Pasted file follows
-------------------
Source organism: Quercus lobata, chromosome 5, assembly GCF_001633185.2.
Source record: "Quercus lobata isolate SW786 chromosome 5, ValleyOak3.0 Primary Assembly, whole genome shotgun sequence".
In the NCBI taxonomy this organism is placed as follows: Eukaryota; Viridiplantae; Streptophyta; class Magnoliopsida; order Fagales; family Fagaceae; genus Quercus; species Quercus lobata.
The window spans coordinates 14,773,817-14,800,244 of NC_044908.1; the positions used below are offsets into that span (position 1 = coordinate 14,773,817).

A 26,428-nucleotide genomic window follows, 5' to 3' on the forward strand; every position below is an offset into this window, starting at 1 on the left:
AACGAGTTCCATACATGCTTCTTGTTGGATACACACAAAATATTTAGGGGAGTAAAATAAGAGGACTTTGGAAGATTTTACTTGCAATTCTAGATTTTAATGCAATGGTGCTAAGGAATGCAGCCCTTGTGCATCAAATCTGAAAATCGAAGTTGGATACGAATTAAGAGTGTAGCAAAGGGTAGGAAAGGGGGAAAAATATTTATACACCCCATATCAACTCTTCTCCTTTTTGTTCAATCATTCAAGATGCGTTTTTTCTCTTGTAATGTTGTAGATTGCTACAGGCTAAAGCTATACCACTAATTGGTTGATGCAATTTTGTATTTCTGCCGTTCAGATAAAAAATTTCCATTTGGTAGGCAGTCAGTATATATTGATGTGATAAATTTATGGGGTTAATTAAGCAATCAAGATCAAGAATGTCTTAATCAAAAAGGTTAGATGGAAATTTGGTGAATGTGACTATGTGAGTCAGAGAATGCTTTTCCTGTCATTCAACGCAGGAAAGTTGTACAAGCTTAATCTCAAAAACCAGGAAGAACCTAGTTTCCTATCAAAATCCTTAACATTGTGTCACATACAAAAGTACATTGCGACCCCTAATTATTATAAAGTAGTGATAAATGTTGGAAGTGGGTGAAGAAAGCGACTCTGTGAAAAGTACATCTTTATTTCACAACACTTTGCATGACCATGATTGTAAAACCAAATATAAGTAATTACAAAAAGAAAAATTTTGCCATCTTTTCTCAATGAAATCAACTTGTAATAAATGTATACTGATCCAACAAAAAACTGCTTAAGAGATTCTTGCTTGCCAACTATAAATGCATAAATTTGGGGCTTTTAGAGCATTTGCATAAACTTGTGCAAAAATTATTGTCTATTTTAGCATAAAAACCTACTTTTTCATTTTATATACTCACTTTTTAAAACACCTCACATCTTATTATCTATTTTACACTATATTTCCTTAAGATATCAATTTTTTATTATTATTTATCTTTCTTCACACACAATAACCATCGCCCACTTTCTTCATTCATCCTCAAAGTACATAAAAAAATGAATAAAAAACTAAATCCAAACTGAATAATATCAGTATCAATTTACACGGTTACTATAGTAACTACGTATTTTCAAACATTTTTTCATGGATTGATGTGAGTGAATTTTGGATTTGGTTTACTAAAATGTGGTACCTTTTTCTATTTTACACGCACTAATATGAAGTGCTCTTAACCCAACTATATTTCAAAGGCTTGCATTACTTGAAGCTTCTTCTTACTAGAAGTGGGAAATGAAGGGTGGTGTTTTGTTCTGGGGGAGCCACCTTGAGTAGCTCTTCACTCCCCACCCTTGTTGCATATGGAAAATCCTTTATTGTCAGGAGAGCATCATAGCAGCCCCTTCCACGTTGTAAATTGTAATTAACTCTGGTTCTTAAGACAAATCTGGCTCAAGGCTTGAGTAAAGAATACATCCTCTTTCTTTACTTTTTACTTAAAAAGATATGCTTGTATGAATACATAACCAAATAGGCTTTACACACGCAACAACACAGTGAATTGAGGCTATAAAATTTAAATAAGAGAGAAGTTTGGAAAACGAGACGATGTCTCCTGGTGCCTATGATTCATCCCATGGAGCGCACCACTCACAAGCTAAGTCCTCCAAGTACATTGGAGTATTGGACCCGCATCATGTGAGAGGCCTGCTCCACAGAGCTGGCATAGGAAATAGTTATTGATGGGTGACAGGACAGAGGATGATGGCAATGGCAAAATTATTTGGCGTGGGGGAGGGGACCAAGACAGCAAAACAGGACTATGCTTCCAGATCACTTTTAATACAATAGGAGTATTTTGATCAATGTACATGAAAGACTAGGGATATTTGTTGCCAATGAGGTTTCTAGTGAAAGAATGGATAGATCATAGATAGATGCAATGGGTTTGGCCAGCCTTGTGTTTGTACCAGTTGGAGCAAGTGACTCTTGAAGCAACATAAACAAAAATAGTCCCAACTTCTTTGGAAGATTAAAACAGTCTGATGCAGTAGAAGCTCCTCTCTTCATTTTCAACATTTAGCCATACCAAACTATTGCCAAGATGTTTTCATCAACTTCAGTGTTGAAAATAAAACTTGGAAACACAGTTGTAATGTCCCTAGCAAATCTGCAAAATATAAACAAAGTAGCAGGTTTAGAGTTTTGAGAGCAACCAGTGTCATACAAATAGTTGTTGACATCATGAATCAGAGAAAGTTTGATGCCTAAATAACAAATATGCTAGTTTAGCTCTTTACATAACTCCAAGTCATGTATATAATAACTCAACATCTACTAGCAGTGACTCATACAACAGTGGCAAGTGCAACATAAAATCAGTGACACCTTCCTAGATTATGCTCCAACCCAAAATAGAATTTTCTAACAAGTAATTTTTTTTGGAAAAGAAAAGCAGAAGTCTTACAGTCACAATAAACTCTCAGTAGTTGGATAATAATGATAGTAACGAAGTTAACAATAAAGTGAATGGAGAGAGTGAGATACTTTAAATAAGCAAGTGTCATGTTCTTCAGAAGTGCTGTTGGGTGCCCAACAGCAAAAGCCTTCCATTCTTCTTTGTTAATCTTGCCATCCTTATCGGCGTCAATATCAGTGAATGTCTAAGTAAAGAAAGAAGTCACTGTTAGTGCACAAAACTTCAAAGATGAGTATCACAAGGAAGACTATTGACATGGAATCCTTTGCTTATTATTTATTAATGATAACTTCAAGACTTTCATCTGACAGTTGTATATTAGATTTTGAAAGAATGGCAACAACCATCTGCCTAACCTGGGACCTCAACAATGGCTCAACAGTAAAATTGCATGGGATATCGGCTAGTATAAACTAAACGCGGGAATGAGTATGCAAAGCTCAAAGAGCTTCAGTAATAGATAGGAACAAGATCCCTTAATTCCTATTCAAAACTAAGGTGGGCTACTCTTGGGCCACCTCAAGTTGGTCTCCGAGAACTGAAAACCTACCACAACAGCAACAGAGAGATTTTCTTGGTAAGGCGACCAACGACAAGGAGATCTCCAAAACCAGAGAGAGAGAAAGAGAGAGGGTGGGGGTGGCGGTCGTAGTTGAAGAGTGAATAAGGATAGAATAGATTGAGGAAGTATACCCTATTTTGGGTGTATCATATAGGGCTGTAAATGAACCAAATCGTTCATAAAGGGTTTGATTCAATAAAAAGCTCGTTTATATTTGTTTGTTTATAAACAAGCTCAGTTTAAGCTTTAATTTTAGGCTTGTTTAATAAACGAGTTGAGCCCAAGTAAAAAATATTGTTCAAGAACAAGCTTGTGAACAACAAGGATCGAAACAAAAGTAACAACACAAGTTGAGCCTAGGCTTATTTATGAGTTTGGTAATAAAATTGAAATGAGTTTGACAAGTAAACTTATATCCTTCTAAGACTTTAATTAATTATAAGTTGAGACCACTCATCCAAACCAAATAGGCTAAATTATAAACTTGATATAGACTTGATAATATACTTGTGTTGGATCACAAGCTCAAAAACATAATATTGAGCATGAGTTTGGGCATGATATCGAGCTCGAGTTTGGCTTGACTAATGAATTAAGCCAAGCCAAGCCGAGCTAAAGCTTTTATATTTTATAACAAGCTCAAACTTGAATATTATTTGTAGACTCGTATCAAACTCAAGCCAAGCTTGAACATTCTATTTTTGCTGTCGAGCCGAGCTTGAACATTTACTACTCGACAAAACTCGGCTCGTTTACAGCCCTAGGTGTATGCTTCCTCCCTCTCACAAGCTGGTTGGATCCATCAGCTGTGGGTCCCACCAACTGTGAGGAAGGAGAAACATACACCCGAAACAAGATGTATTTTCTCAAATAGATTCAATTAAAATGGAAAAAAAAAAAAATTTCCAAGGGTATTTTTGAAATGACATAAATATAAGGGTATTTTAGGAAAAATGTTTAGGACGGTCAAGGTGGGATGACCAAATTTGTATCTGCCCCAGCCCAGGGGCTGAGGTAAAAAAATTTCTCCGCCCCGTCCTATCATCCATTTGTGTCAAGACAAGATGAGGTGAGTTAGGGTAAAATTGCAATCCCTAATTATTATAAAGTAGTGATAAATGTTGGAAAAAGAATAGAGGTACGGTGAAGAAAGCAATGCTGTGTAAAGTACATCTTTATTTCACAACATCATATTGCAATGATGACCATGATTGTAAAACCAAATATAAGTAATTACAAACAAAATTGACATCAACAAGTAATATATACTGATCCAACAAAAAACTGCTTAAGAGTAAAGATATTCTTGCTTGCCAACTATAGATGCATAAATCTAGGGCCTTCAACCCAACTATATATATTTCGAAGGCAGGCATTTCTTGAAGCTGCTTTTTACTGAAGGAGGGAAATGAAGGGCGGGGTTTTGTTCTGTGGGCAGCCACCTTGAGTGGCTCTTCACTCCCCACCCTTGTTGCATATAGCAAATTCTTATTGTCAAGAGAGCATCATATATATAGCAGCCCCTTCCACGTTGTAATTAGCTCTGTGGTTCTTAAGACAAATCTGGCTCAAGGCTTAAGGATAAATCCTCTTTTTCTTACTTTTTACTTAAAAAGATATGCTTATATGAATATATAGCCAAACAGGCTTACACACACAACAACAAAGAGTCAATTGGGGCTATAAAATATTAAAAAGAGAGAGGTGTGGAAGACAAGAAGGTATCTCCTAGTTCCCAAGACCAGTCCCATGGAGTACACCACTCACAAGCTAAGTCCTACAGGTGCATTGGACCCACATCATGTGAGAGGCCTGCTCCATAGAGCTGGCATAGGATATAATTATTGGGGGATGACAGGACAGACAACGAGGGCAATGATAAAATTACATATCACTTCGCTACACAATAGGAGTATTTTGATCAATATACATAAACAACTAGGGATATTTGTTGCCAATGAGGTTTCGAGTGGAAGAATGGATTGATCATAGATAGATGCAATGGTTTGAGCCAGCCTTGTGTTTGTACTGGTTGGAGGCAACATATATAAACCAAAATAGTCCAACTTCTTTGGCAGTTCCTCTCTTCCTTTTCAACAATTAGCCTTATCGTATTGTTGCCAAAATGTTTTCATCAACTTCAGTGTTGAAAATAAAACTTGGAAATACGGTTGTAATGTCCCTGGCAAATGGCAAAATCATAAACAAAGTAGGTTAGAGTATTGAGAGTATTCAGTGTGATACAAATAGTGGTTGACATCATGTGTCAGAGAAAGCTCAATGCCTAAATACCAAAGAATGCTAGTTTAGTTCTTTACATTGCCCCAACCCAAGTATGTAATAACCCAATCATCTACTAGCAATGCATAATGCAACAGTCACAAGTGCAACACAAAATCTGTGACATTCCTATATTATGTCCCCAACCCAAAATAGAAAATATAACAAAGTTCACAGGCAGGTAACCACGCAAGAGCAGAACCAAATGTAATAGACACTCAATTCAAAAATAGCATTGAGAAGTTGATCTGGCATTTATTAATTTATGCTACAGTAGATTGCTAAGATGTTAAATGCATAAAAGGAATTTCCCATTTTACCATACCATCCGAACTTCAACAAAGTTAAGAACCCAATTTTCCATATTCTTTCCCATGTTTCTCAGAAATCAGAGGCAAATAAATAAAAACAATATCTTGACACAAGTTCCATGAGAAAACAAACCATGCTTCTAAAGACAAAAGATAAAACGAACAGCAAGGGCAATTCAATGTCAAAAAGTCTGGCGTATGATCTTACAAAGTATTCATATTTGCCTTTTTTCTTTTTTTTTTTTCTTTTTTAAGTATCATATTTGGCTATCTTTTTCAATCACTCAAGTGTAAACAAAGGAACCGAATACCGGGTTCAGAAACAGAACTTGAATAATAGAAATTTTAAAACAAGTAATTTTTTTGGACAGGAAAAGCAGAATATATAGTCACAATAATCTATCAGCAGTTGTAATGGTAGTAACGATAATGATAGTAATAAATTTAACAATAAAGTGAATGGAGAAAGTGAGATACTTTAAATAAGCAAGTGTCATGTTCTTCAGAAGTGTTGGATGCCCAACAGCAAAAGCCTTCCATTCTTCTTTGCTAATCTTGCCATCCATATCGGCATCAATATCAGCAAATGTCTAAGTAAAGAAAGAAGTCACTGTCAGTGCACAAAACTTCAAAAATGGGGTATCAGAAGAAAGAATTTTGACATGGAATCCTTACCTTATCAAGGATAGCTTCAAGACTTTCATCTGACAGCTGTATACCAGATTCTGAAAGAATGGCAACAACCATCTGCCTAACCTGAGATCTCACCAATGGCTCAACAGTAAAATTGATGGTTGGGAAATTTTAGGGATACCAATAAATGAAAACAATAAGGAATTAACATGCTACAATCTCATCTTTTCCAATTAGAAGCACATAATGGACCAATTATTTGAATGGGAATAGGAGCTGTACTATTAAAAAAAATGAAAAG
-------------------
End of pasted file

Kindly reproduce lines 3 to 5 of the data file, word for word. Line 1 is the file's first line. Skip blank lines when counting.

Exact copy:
In the NCBI taxonomy this organism is placed as follows: Eukaryota; Viridiplantae; Streptophyta; class Magnoliopsida; order Fagales; family Fagaceae; genus Quercus; species Quercus lobata.
The window spans coordinates 14,773,817-14,800,244 of NC_044908.1; the positions used below are offsets into that span (position 1 = coordinate 14,773,817).

A 26,428-nucleotide genomic window follows, 5' to 3' on the forward strand; every position below is an offset into this window, starting at 1 on the left: